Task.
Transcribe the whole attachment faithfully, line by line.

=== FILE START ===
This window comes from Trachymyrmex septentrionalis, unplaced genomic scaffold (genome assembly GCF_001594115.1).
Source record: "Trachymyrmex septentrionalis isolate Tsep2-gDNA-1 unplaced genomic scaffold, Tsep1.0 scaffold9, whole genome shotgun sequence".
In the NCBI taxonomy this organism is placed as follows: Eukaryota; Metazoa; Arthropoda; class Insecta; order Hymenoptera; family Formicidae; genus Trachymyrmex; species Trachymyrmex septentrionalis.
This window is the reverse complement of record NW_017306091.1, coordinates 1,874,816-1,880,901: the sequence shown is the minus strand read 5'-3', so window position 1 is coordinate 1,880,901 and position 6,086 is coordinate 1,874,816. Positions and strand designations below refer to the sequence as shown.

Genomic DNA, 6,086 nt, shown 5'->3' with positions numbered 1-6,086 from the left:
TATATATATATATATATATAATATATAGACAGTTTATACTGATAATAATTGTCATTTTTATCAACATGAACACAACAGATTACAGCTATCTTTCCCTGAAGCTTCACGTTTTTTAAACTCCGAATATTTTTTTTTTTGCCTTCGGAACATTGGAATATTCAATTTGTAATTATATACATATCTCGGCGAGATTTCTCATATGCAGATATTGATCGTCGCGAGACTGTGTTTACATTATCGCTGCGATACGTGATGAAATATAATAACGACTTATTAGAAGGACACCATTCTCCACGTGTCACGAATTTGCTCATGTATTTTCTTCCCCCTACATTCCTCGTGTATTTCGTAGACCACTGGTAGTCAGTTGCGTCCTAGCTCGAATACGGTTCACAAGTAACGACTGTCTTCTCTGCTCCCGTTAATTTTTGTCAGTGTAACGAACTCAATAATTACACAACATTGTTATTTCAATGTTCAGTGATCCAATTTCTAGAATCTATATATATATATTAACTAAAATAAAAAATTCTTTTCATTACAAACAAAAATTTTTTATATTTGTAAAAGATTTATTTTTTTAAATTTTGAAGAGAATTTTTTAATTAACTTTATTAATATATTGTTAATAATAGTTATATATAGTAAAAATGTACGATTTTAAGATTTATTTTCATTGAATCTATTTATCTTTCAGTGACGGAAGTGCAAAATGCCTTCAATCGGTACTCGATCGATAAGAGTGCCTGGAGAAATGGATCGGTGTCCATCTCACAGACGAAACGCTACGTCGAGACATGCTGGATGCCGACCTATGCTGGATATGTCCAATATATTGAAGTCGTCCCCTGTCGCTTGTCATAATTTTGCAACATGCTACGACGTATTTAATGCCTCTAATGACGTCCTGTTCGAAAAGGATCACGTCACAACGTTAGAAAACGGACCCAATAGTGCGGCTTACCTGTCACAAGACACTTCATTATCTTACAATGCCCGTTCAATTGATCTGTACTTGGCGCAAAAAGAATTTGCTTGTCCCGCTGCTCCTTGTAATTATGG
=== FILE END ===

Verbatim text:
This window comes from Trachymyrmex septentrionalis, unplaced genomic scaffold (genome assembly GCF_001594115.1).
Source record: "Trachymyrmex septentrionalis isolate Tsep2-gDNA-1 unplaced genomic scaffold, Tsep1.0 scaffold9, whole genome shotgun sequence".
In the NCBI taxonomy this organism is placed as follows: Eukaryota; Metazoa; Arthropoda; class Insecta; order Hymenoptera; family Formicidae; genus Trachymyrmex; species Trachymyrmex septentrionalis.
This window is the reverse complement of record NW_017306091.1, coordinates 1,874,816-1,880,901: the sequence shown is the minus strand read 5'-3', so window position 1 is coordinate 1,880,901 and position 6,086 is coordinate 1,874,816. Positions and strand designations below refer to the sequence as shown.

Genomic DNA, 6,086 nt, shown 5'->3' with positions numbered 1-6,086 from the left:
TATATATATATATATATATAATATATAGACAGTTTATACTGATAATAATTGTCATTTTTATCAACATGAACACAACAGATTACAGCTATCTTTCCCTGAAGCTTCACGTTTTTTAAACTCCGAATATTTTTTTTTTTGCCTTCGGAACATTGGAATATTCAATTTGTAATTATATACATATCTCGGCGAGATTTCTCATATGCAGATATTGATCGTCGCGAGACTGTGTTTACATTATCGCTGCGATACGTGATGAAATATAATAACGACTTATTAGAAGGACACCATTCTCCACGTGTCACGAATTTGCTCATGTATTTTCTTCCCCCTACATTCCTCGTGTATTTCGTAGACCACTGGTAGTCAGTTGCGTCCTAGCTCGAATACGGTTCACAAGTAACGACTGTCTTCTCTGCTCCCGTTAATTTTTGTCAGTGTAACGAACTCAATAATTACACAACATTGTTATTTCAATGTTCAGTGATCCAATTTCTAGAATCTATATATATATATTAACTAAAATAAAAAATTCTTTTCATTACAAACAAAAATTTTTTATATTTGTAAAAGATTTATTTTTTTAAATTTTGAAGAGAATTTTTTAATTAACTTTATTAATATATTGTTAATAATAGTTATATATAGTAAAAATGTACGATTTTAAGATTTATTTTCATTGAATCTATTTATCTTTCAGTGACGGAAGTGCAAAATGCCTTCAATCGGTACTCGATCGATAAGAGTGCCTGGAGAAATGGATCGGTGTCCATCTCACAGACGAAACGCTACGTCGAGACATGCTGGATGCCGACCTATGCTGGATATGTCCAATATATTGAAGTCGTCCCCTGTCGCTTGTCATAATTTTGCAACATGCTACGACGTATTTAATGCCTCTAATGACGTCCTGTTCGAAAAGGATCACGTCACAACGTTAGAAAACGGACCCAATAGTGCGGCTTACCTGTCACAAGACACTTCATTATCTTACAATGCCCGTTCAATTGATCTGTACTTGGCGCAAAAAGAATTTGCTTGTCCCGCTGCTCCTTGTAATTATGG